Learn about Lee Ann Roripaugh

 

Informing the News by Thomas PattersonMaybe I’d get a chance to listen to Thomas Patterson, whose Informing the News: The Need for Knowledge-Based Journalism was the 2018 One Book South Dakota. The book is on my “to buy” list, because I agree with him that we need to return to a solid base of information in journalism, rather than following the despicable trend to “infotainment” that is warping citizens’ judgments. Newsrooms are shrinking at newspapers and broadcast station alike, which means fewer journalists are out digging for the truth. The speed at which information is conveyed has also increased; speed is the enemy of accurate news from varied objective sources.

Thomas E. Patterson’s website

 

Prairie Fires by Caroline FraserI thought I would only skim Caroline Fraser’s monumental Prairie Fires: The American Dreams of Laura Ingalls Wilder, but instead I ended up reading carefully, and my admiration for the writer is immense. Rarely have I read a book with more footnotes, which means that when Fraser makes a statement, it’s likely not just her opinion but the result of careful research and deep digging into the life of this famous writer. Like many South Dakotans, I grew up with Laura’s stories, and while I’m somewhat surprised to know that she wasn’t being entirely truthful, I’m delighted to learn the truth behind her tales now.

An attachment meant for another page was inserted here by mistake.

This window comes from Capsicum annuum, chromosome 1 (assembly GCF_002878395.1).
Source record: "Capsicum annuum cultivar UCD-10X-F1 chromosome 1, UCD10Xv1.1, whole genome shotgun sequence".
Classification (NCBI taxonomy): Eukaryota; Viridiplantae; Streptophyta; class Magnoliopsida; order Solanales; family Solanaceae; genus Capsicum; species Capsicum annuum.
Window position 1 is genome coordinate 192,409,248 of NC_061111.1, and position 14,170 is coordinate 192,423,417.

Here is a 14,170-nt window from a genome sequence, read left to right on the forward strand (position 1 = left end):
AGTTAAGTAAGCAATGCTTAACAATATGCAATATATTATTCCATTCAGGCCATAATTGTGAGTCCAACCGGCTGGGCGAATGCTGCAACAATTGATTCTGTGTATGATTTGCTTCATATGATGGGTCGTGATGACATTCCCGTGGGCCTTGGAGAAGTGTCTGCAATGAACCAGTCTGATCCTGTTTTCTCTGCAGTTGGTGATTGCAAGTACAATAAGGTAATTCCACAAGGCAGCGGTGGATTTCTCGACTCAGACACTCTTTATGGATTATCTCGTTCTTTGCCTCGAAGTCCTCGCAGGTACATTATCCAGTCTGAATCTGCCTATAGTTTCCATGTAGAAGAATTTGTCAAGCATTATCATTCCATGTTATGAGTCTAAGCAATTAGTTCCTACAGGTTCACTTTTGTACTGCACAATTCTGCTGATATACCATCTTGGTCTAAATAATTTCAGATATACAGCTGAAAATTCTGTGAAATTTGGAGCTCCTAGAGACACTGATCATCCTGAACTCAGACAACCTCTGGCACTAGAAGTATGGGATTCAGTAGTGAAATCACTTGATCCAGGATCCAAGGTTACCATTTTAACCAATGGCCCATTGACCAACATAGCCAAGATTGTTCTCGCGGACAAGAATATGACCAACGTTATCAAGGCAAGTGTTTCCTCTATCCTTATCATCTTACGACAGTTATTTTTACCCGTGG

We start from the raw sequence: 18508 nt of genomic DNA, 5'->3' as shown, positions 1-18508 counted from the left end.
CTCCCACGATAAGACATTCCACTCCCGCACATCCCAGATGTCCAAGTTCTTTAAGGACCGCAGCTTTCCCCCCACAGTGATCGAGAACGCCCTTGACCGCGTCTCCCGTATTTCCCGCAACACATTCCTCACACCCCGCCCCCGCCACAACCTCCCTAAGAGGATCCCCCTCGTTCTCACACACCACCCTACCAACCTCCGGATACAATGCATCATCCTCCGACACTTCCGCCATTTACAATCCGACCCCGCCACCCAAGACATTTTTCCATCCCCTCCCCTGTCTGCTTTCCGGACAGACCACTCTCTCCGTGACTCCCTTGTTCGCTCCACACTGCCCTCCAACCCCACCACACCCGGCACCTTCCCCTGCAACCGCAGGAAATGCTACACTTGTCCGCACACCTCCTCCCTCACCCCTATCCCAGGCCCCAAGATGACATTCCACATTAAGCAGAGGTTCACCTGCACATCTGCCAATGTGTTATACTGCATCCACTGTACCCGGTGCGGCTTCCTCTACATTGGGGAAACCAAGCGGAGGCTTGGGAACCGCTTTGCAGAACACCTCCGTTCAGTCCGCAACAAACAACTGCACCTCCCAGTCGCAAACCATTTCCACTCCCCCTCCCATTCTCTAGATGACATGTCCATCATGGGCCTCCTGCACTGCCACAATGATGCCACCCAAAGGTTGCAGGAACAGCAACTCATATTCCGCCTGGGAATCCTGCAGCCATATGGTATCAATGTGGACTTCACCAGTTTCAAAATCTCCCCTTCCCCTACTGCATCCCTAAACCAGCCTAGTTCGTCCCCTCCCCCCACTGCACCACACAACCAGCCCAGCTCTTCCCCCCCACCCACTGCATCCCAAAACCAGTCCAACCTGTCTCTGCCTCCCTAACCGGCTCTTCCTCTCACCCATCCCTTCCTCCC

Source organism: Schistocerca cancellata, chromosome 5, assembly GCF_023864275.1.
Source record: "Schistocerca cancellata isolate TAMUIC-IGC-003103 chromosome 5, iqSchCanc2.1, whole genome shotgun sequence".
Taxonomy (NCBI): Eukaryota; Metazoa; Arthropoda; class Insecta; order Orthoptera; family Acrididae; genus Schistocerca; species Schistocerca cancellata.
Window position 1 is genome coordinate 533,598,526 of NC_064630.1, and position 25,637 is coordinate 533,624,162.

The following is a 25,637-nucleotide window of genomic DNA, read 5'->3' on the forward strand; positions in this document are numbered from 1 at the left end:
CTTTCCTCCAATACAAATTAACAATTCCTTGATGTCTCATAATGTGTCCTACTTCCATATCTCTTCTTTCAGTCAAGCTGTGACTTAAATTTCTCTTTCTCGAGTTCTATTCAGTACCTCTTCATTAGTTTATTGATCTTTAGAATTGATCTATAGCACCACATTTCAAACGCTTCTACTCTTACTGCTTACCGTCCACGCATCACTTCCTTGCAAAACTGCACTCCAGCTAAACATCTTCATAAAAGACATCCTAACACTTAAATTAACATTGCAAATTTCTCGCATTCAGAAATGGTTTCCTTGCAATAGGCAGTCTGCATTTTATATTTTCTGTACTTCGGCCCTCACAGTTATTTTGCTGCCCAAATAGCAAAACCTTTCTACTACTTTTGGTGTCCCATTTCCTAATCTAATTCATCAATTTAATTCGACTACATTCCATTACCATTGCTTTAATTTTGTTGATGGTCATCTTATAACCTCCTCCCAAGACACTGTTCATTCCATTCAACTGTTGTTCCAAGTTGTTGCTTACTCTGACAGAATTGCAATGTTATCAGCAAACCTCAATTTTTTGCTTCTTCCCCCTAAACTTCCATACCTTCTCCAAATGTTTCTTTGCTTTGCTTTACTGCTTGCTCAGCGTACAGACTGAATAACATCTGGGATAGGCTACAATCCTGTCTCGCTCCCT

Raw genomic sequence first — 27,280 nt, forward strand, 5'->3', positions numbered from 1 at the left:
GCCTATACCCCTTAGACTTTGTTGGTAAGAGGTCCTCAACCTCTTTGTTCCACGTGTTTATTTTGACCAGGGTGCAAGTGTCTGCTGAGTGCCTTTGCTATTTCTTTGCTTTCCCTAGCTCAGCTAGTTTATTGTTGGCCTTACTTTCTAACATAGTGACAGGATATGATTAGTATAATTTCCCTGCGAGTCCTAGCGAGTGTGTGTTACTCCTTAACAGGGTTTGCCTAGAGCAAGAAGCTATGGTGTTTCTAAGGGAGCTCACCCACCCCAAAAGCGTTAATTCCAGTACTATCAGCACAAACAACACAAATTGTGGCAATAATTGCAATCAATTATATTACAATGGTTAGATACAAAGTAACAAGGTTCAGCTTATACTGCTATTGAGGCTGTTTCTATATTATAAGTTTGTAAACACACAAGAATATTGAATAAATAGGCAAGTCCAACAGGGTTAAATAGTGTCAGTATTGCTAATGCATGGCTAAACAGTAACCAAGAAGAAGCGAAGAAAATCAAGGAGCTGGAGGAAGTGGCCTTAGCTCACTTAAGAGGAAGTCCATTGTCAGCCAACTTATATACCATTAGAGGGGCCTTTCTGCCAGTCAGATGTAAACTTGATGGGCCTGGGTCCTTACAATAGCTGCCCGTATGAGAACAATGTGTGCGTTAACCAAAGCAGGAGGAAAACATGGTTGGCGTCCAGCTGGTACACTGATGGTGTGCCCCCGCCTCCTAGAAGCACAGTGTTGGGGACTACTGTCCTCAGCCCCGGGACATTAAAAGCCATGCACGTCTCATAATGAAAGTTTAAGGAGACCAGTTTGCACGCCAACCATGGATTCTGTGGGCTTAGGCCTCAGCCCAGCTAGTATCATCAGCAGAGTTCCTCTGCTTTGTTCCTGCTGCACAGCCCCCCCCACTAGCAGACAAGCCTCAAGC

Caroline Fraser’s “Prairie Fires” website